In successful democracies, such widespread public disillusionment is addressed by leadership renewal. Parties replace unpopular leaders with more popular (or at least less unpopular) ones. But such renewal is dependent on the existence of internal party democracy. Sri Lanka is a functioning democracy without a concomitant democratic culture. Our political parties are bastions of authoritarianism where the writ of the leader (and his/her kith and kin) is supreme. Since Lankan party leaders are petty tyrants within their kens, they too are susceptible to the ‘dictator trap’, for they hear only biased voices and pleasing opinions. And the last thing their self-serving supporters tell them is that they aren’t universally popular.

The Rajapaksas and Ranil Wickremesinghe seem to be operating on the basis that most of the 6.9 million voters who backed the SLPP in 2019 continue within that fold. While opinion polling can be notoriously unreliable, it is reasonable to assume that most of the SLPP voters are no longer with the SLPP. This means the Rajapaksas have no path to power, at least in 2024.

Nor has Ranil Wickremesinghe, if his strategy is to win the 2024 presidential election with SLPP votes just as he won the 2020 parliamentary contest for presidency with the backing of SLPP parliamentarians.

A new fracturing of the SLPP along pro-Ranil and pro-Rajapaksa lines seems unavoidable. This will further undermine the Family’s political prospects. But the pro-Ranil wing of the SLPP will not succeed in pulling the rug from under the collective Rajapaksa-feet so long as Mahinda Rajapaksa is alive.

The SLPP’s diminished base would be a Mahinda-base rather than a Basil/Namal base – let alone a Nimal Lanza base. And forming an alliance with some of the dregs of the SLPP (during the egg-importing controversy, Mr. Lanza blasted a top Government official saying “the right thing to do is to send people to the houses of such officials and attack them.”) would impede whatever chances Wickremesinghe has of appealing to the SJB base and to those alienated floating voters.

Disenchantment can be a radical thing leading a nation through unforeseen portals and down unknowable paths. According to the CPA’s Confidence in Democratic Governance survey of January 2023, 92.2% of respondents agreed that most of the Government MPs live their lavish lifestyle as they used to live before the crisis. And 88.4% of respondents agreed that most of the Opposition MPs live their lavish lifestyle as they used to live before the crisis. This perception could be one of the key factors driving up the sense of disenchantment, the anger and contempt towards all 225 parliamentarians and the entire political class.

It is this disenchantment that the advocates of a religious solution to the national crisis – such as the chief incumbent of the Mihintale temple – try to exploit. It is this disenchantment those who dream of a military solution to the national crisis, a popular-patriotic departure from ‘failed and unpopular democratic rule’ too could advocate someday.

Black July and the enduring problem of false solutions

Last month marked the 40th anniversary of Black July.

he orgy of killing, burning and looting was the work of a small minority. But their perception of the nature of the ‘problem’ and their idea of the ideal ‘solution’ remained dominant long after the fires died. Instead of words of repentance and deeds of reconciliation aimed at healing the Sinhala-Tamil rift, Government and society adopted an even harder line vis-à-vis Tamils.

Starting with the 6th Amendment, each extreme measure reinforced the message of the rioters, marginalised moderate Tamils and Sinhalese, and strengthened the LTTE and the increasingly racist JVP. It was not just Black July which turned a struggling insurgency into a full scale war and paved the way for the Tigers’ dominance.

It was also its aftermath characterised by the total absence of political sense and acumen, ordinary compassion and decency. A little bit of restraint and moderation would have gone a long way in ameliorating the crisis. Instead the Government blamed external actors, banned political parties, and adopted a zero-tolerance policy towards peaceful expression of Tamil discontent. The moderate TULF was triumphantly driven out of parliament, leaving the path clear first to armed resistance in general, then to the LTTE.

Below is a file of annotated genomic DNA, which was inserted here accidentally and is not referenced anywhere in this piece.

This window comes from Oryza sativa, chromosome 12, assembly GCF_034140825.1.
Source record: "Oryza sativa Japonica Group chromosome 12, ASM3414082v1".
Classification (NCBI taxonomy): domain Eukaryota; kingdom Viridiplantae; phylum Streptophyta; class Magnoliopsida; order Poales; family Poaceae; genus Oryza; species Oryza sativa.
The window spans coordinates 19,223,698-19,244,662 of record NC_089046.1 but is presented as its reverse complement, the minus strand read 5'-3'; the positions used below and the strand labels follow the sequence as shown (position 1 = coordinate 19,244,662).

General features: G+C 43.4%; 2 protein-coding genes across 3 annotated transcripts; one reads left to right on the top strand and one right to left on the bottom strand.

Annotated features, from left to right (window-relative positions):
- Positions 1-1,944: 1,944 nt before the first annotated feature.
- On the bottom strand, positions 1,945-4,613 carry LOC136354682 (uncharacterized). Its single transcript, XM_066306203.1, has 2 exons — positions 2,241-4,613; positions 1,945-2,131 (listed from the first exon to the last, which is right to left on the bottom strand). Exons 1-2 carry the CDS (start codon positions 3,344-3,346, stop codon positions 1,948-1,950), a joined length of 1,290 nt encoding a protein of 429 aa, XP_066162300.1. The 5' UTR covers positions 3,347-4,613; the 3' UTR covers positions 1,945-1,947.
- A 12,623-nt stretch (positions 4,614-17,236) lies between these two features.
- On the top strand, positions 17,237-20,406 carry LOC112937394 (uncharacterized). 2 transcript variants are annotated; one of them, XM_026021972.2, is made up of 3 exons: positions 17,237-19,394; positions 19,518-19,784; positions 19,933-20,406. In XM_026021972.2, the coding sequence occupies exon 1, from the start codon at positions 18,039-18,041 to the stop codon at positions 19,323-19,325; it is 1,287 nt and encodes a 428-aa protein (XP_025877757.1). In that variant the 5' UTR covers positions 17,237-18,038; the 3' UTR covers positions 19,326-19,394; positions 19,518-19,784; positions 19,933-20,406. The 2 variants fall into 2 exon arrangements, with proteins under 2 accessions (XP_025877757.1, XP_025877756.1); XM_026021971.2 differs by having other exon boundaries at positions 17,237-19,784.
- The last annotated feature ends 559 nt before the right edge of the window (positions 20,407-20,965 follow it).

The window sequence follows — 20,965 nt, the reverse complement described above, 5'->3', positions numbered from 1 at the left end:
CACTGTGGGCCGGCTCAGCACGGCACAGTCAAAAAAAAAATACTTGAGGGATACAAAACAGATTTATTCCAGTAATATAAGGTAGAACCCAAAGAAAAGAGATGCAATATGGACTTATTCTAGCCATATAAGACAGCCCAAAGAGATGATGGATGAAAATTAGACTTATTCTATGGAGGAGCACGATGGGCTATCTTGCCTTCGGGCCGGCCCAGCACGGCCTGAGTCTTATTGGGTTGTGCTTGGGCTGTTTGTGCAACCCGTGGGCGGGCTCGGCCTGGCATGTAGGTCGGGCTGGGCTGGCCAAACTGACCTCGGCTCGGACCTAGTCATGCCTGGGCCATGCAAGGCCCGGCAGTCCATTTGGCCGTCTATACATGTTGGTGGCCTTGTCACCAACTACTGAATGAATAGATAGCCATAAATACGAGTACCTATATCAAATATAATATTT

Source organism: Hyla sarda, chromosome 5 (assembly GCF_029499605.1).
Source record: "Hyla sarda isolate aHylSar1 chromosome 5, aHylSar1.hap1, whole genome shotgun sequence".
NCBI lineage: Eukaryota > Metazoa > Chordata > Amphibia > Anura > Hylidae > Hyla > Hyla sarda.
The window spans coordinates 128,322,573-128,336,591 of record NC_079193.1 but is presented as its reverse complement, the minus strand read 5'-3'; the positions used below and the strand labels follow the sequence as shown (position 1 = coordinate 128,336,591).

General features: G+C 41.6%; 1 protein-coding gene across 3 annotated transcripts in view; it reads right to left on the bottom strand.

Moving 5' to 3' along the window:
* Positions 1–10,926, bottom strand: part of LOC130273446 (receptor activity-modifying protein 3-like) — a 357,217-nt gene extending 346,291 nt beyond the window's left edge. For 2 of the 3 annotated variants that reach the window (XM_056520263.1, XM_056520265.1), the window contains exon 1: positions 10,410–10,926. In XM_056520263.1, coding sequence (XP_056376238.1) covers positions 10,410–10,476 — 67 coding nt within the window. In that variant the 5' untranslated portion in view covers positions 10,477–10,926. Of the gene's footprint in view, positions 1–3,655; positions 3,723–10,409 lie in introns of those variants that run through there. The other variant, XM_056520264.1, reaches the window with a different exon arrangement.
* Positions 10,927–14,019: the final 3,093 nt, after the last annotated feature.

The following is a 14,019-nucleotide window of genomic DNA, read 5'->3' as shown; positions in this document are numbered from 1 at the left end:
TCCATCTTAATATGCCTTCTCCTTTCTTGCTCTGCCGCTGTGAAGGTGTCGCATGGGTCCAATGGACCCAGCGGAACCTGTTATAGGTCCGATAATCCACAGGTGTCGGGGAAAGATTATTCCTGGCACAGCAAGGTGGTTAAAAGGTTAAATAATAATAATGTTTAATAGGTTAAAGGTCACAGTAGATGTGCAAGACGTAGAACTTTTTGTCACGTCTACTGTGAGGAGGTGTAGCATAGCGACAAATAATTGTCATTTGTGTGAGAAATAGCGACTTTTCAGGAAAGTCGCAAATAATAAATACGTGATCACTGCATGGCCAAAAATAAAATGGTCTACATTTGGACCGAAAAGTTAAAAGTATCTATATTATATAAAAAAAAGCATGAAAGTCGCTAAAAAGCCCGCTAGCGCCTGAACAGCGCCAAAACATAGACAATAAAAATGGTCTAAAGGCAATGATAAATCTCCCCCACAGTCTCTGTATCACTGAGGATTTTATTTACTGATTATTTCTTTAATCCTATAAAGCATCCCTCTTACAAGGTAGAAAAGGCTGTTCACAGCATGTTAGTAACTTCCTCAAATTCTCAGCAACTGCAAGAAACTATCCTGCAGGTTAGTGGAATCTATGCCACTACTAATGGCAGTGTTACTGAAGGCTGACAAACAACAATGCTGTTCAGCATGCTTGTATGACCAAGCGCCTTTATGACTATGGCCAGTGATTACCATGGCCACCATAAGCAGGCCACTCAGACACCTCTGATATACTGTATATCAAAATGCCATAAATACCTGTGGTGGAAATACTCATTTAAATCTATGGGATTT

Commenting on the Egyptian revolution of 2011, Yasmine El Rashidi said, “The majority of them (demonstrators) weren’t there for the downfall of a dictator; they were there because of the lack of basic needs” (Laughter in the dark – Egypt to the tune of change).

Similarly, Sri Lanka’s Aragalaya was driven by scarcities and deprivations that made ordinary life impossible. People in their hundreds of thousands did not come out for a systemic change, as the Opposition believes. Nor was the Aragalaya an attempt to overthrow the democratic system, as Ranil Wickremesinghe and the Rajapaksas believe.

Incorrect understanding of problems leads to false solutions. As with Black July so with the Aragalaya. Contrary to the hopes of some and fears of others, public demonstrations will not result in Aragalaya 2.01. A repetition would need a politico-economic breakdown of some variety, the kind that turns life into a living hell.

Inability to understand this has turned opposition shrill and government ham-fisted. The targeted and brutal arrest of award-winning journalist Tharindu Uduwaragedara illustrates the latter fallacy. The point is not about Uduwaragedara’s profession or his professional ethics. No Lankan exercising his or her constitutional right to peaceful dissent, whatever his or her profession, should be treated that way. Nor is such intolerance of democratic dissent the path to greater electoral acceptance. It will merely enhance voter disenchantment and drive up that ‘none of the above’ column.

When a teacher wrote a facebook post about a possible instance of medical negligence in Nagoda hospital involving her heart-patient father, the Kalutara police came to her house and harassed her with questions. About the case of a small child dying as a result of a surgeon removing his functioning kidney with the malfunctioning one, the police response seems lackadaisical at best.

An investigation is supposed to be unleashed about a singer mispronouncing a word in the national anthem. But no investigation is even being contemplated about Aura Lanka holding a musical show in Wilpattu’s feeder zone, reportedly sans the permission of Rajanganaya Divisional Secretary.

2023 marks the 200th anniversary of people being brought from India to labour in Lankan tea plantations. Two centuries later, a basic minimum wage is beyond their reach. The MMDA is being slowly asphyxiated to lifelessness. Despite falling inflation rates, cost of living remains high. The Government indulges in uniformed thuggery and the Opposition in hysterical shouting. In the vacuum created by these twin failures, popular disenchantment, radical and subverting, is growing.

Courtesy:Daily FT